Fanfare horn problem( twice please with salt and vinegar)

8 replies [Last post]
Morpheus
Morpheus's picture
Offline
Joined: 24.01.2015
Location: Vatican City
GWOA Groups: Members

I need fish and chips !

I have been in Germany for a few months now and found my horn does not work. I opened the SAM 100 fuse compartment and proceeded to press the horn and found the relay "A" was clicking on activation. Anyway I tested the horns and they both work when attached to a 12 v supply directly sooo I bought a relay from MB and still nothing just the clicking of the relay. So I checked the  fuse tray and found 43A and 43B missing. Am I dreaming ? Five MOT's later and driving without the horn.

I have noticed the fuse housing is longer than the rest and looks like one big and one smaller fuse? Can anyone tell me what they or it looks like and  any recommendations are greatly welcomed and appreciated.

Regards,

M.

Arnie
Arnie's picture
Offline
Joined: 12.04.2004
Location: London
GWOA Groups: Committee, Members
Re: Fanfare horn problem( twice please with salt and vinegar)

Look for any other burnt fuses. Sometimes the fuse charts are inaccurate.

The pictures shows a single 15A fuse in that position.

Morpheus
Morpheus's picture
Offline
Joined: 24.01.2015
Location: Vatican City
GWOA Groups: Members
Re: Fanfare horn problem( twice please with salt and vinegar)

 

Regards.

 

Dear Arnie,

Many thanks.

So it's off to MB Monday for the fuse. I checked all the other fuses and they are ok. I noticed the relays all say made in China with the MB logo on. The new one says made in Portugal, a little bit of useless information.

Thank you once again.

Morpheus 

Arnie
Arnie's picture
Offline
Joined: 12.04.2004
Location: London
GWOA Groups: Committee, Members
Re: Fanfare horn problem( twice please with salt and vinegar)

They are standard fuses. you can usually buy from filling stations or any motor factor.

Don't get me started. For nearly two decades we have manufactured everything in China to save a few pennies - at least for the global corporations - but it's been at the cost of local employment and now we have the wealthy Chinese coming back to buy-up everything in the west, and now that everyone is in debt from having bought cheap i-phones and being out of work, the economy is in a mess.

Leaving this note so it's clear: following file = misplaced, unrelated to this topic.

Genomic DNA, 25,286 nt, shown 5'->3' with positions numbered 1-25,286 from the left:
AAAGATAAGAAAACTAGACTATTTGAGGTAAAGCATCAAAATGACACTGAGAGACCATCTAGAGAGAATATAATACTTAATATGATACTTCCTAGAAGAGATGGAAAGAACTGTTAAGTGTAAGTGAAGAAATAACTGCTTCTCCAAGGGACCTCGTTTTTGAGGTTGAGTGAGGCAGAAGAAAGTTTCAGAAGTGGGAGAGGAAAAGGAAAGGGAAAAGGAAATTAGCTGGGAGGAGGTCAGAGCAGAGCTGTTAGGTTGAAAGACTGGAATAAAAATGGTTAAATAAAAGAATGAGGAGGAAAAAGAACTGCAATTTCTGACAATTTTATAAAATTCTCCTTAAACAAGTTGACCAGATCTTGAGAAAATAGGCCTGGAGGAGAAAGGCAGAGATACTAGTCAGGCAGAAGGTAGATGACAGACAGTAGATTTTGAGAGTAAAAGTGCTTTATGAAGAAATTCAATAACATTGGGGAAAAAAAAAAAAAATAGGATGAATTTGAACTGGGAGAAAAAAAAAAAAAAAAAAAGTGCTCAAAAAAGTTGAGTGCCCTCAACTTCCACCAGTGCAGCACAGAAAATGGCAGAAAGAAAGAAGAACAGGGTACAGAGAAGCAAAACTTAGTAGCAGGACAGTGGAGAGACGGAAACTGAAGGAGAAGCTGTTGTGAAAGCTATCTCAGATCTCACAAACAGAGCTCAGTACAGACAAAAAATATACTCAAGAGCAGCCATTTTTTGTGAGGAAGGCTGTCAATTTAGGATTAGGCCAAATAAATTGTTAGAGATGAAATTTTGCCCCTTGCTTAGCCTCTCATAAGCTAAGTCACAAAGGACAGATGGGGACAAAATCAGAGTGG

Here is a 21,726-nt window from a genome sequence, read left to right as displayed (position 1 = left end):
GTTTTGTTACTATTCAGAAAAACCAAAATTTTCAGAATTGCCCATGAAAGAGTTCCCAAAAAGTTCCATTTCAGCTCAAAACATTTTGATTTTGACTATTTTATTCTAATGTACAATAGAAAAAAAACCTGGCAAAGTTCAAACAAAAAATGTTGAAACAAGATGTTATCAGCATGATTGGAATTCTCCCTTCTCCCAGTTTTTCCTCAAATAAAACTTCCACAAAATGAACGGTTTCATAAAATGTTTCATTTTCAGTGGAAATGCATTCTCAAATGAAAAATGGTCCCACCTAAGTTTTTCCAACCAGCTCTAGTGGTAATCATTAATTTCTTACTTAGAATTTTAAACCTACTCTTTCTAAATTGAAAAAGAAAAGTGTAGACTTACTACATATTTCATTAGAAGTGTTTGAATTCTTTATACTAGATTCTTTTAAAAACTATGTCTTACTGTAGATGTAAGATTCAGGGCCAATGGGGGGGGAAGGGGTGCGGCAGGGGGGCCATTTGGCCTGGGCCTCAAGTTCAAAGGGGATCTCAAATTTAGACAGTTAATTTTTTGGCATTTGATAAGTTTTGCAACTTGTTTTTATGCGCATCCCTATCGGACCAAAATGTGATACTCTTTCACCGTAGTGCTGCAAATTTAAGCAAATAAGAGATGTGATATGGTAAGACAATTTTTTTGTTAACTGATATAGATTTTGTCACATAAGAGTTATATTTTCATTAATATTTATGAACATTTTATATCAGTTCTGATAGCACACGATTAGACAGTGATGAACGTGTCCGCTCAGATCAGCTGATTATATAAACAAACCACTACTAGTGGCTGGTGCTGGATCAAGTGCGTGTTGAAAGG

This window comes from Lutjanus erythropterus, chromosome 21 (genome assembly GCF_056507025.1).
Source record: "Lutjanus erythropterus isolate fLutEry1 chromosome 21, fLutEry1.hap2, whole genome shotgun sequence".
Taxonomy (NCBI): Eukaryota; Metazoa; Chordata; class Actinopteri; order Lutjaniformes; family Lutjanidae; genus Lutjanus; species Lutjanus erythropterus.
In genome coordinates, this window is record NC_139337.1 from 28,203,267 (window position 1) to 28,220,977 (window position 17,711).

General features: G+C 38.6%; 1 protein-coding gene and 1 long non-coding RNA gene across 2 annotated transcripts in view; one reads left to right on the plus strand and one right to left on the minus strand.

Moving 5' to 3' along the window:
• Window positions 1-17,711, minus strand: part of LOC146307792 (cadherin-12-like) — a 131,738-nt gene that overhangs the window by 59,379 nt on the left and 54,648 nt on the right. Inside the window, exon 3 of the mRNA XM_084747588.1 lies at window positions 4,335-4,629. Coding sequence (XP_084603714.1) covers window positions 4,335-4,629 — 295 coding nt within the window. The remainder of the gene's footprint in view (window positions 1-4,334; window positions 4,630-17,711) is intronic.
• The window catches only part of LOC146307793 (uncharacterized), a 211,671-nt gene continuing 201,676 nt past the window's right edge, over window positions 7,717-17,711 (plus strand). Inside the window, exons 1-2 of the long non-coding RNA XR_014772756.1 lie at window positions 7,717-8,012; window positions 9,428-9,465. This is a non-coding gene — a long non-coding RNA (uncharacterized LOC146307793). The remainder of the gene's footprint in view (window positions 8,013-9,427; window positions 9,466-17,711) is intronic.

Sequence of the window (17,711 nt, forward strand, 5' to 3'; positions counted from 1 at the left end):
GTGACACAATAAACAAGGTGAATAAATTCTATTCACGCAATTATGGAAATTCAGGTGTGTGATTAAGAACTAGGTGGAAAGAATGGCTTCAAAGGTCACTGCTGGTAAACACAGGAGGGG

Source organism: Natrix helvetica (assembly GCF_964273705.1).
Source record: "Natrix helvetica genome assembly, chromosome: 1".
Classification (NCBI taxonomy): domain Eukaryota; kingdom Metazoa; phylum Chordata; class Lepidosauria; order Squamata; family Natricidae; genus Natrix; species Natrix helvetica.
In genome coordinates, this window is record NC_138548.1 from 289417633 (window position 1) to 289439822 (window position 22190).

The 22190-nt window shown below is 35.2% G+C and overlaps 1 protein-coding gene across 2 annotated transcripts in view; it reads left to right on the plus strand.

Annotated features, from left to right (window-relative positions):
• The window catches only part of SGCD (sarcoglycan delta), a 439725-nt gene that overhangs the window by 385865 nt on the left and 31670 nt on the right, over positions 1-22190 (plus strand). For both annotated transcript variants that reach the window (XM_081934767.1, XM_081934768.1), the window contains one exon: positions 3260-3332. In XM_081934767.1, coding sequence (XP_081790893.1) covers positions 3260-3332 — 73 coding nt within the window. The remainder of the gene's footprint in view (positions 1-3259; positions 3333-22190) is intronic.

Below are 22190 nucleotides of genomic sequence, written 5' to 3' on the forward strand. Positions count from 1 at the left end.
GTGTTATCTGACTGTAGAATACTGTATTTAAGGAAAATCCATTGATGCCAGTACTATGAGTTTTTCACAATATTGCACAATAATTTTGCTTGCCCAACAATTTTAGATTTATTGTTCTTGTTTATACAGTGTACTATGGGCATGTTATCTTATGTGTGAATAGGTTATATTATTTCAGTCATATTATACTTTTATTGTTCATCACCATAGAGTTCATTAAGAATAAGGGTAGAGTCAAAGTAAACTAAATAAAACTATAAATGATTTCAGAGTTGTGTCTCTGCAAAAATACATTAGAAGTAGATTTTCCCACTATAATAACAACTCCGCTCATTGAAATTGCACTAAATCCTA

Some countries like Brazil tried to get it right by establishing high import taxes, forcing global corporations to set up local 'manufacture' - or at least assembly - but in the case of Europe or the USA, there'll now be a price to pay.


Anyway, back to the subject: For around £20 GBP on eBay you can buy complete used SAM modules from contemporary vehicles W203, W220 W211  etc, which come populated with a complement of same fuses and relays (Made in Germany).

The SAM itself may not be useful (W203 might?) but the relays, modules and fuse parts from it will. Good to have one as a source of spares.

 

Morpheus
Morpheus's picture
Offline
Joined: 24.01.2015
Location: Vatican City
GWOA Groups: Members
Re: Fanfare horn problem( twice please with salt and vinegar)

 

Arnie,

I hold my hands up I was one of them. I used to import Chinese machinery and sell at half the price to satisfy a market that wanted to pay half as much for tthree quarters the quality.

I was really surprised because the Chinese do not produce units with materials to the best possible standard. So, seeing a component made in China with the MB symbol was really a surprise. I don't think the Chinese are to blame for the discovery of market trends or consumer demand. That's  like saying MB do not support the sale of second hand MB components because this impacts MB sales, MB jobs etc. Trade has distinct characteristics and niche markets and competition are just two.